I start off every semester pumped up and ready to learn. I am always convinced that the amount of energy I have at the beginning will last me all semester. I came into my first year excited and ambitious: I was going to be a double major and get involved in a wide array of activities, convinced that once internship offers started flowing in, I would be successful and everyone who underestimated me could eat it. The path to success was simple — it was just a matter of stamina. Yet here I am, quitting my summer job at a cafe that has done nothing for me professionally, involved in nothing and not particularly shining in my academics.
It’s times like these — when we find ourselves in a rut — that something must change. The first step to being productive is making a plan, which is what I did. It was a January, it was a new semester, and it was another chance to do things right. I had a plan for academic success. With my mind and the blank pages of my notebooks still fresh and clean, I decided how to use them: textbook notes on “odd” pages, and lecture notes on the “even” pages.
In my mind, I could see full pages of beautiful notes — blocks of information neatly stacked on top of one another, like the moment in Tetris when the long piece falls into place, before it clears out the whole block. I organized my notebooks with colored tabs of varying sizes, highlighters and sticky notes to write on and place next to the book text. I imagined a giant sticky-note rainbow on the side of my textbook and that I would be able to predict all the information between each tab. I had Wite-Out — Wite-Out. I was going to ace this semester. I couldn’t imagine someone this organized doing poorly in school.
After the first week, the lecture notes were longer than my book notes, and the information no longer matched up. By the second week, homework and problem sets from other classes started taking up most of my time. Reading the textbook became a luxury. By the third week, my weekly summaries became time consuming, as I had review notes from the weeks prior. A couple of months into the semester, I was once again falling into the old habits of cramming and taking disorganized notes. I was just trying to keep my head above water. Then I got lazy.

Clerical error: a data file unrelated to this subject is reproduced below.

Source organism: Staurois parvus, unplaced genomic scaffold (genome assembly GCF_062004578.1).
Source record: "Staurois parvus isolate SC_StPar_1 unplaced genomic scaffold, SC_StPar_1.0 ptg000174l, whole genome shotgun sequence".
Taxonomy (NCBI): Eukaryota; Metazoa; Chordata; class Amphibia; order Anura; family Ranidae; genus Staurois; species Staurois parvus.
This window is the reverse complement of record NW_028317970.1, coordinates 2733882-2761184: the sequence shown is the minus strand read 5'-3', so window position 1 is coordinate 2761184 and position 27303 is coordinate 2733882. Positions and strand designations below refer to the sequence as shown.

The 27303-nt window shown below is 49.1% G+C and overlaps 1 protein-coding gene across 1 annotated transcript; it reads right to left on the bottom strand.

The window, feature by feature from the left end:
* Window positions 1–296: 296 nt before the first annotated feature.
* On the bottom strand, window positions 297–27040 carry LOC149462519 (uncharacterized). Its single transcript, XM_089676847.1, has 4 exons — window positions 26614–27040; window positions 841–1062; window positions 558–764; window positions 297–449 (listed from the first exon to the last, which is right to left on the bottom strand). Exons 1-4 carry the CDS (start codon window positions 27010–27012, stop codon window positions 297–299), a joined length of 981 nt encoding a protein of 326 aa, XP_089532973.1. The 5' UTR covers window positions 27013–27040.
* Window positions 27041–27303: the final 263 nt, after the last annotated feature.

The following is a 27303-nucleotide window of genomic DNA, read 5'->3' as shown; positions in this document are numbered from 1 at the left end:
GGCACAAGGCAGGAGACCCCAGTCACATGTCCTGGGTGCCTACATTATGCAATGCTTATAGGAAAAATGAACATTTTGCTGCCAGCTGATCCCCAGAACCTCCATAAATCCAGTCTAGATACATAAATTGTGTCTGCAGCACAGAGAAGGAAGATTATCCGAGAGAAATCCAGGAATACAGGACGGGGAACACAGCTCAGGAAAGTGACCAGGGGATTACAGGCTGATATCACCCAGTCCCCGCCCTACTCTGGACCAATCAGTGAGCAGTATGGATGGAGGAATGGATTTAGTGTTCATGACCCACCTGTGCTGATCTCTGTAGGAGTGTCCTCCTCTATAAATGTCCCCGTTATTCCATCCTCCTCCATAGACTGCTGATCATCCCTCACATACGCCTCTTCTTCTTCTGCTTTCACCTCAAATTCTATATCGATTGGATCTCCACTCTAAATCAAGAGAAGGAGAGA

Perhaps I would have done better in class if I were a little more disciplined or had made more study guides — no, I definitely would have done better. Although I still passed my classes, purely reviewing information did not help me understand concepts. Some things stick with you for the whole semester after a few rounds of practice problems, and some just slip from your mind each week.
Rewriting my notes without practicing concepts failed me simply because it was not the right method. I thought about this and tried to look at the way my study strategies affected my mind. I analyzed the way I stacked papers on my desk and how I sorted the items in my drawers. Did I remember the hues of the stapler and the ruler and organize everything based on color? Am I a visual learner or a methodical learner? Staring at the surface of my desk, it was a complete mess. I found old quizzes I didn’t remember taking and problem sets I didn’t remember finishing. I would have justified the hurricane of papers by blaming my cat or my rats, if I still had them.
I sat down and tried to figure out what I saw or felt when I recalled information, such as the graphs I drew next to words in my notebooks. The memories were more vivid when the graphics were in color. I knew which pages they were on and around which sections. Once I began on this memory train, I could trace back the information that was covered in my notes.
Needless to say, I’ve put the Wite-Out away. The next step might be to organize my own mind, train it to behave in an organized way or find a method that works for me. Perhaps next time, I should try to draw more visual interpretations and toss the sticky notes. Either way, it still comes down to stamina: I needed to keep it up and practice.
Contact Crystal Zhong at [email protected].